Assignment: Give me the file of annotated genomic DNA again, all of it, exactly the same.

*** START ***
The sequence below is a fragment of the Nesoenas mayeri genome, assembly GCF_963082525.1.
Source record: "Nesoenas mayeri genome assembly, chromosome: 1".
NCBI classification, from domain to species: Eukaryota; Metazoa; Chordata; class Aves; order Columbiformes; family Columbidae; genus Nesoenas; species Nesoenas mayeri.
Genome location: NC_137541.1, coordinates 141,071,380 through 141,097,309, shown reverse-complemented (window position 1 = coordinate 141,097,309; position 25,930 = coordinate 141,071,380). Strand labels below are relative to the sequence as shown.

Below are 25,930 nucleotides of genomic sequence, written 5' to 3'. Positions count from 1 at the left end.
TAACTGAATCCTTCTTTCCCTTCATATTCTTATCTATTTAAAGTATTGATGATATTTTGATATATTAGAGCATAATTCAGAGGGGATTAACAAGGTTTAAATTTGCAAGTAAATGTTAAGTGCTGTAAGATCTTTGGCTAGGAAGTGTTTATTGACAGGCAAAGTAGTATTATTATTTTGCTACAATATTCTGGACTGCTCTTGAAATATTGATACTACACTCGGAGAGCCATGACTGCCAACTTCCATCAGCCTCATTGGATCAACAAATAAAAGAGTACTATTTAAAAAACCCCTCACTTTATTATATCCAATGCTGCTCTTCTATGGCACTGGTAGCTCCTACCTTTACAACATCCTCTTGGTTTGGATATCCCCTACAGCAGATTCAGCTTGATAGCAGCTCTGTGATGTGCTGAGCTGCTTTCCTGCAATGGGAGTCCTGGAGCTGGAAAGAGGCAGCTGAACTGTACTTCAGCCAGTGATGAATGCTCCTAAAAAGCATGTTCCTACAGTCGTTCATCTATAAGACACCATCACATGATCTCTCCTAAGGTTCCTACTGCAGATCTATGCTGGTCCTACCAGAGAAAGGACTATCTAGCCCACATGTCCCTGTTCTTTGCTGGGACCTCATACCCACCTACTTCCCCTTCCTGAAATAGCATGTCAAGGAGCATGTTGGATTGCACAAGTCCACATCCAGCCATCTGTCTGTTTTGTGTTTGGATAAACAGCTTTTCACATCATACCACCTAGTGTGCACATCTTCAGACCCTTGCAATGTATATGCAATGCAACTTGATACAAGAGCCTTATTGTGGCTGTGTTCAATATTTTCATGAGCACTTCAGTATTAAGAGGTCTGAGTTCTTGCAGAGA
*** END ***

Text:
The sequence below is a fragment of the Nesoenas mayeri genome, assembly GCF_963082525.1.
Source record: "Nesoenas mayeri genome assembly, chromosome: 1".
NCBI classification, from domain to species: Eukaryota; Metazoa; Chordata; class Aves; order Columbiformes; family Columbidae; genus Nesoenas; species Nesoenas mayeri.
Genome location: NC_137541.1, coordinates 141,071,380 through 141,097,309, shown reverse-complemented (window position 1 = coordinate 141,097,309; position 25,930 = coordinate 141,071,380). Strand labels below are relative to the sequence as shown.

Below are 25,930 nucleotides of genomic sequence, written 5' to 3'. Positions count from 1 at the left end.
TAACTGAATCCTTCTTTCCCTTCATATTCTTATCTATTTAAAGTATTGATGATATTTTGATATATTAGAGCATAATTCAGAGGGGATTAACAAGGTTTAAATTTGCAAGTAAATGTTAAGTGCTGTAAGATCTTTGGCTAGGAAGTGTTTATTGACAGGCAAAGTAGTATTATTATTTTGCTACAATATTCTGGACTGCTCTTGAAATATTGATACTACACTCGGAGAGCCATGACTGCCAACTTCCATCAGCCTCATTGGATCAACAAATAAAAGAGTACTATTTAAAAAACCCCTCACTTTATTATATCCAATGCTGCTCTTCTATGGCACTGGTAGCTCCTACCTTTACAACATCCTCTTGGTTTGGATATCCCCTACAGCAGATTCAGCTTGATAGCAGCTCTGTGATGTGCTGAGCTGCTTTCCTGCAATGGGAGTCCTGGAGCTGGAAAGAGGCAGCTGAACTGTACTTCAGCCAGTGATGAATGCTCCTAAAAAGCATGTTCCTACAGTCGTTCATCTATAAGACACCATCACATGATCTCTCCTAAGGTTCCTACTGCAGATCTATGCTGGTCCTACCAGAGAAAGGACTATCTAGCCCACATGTCCCTGTTCTTTGCTGGGACCTCATACCCACCTACTTCCCCTTCCTGAAATAGCATGTCAAGGAGCATGTTGGATTGCACAAGTCCACATCCAGCCATCTGTCTGTTTTGTGTTTGGATAAACAGCTTTTCACATCATACCACCTAGTGTGCACATCTTCAGACCCTTGCAATGTATATGCAATGCAACTTGATACAAGAGCCTTATTGTGGCTGTGTTCAATATTTTCATGAGCACTTCAGTATTAAGAGGTCTGAGTTCTTGCAGAGA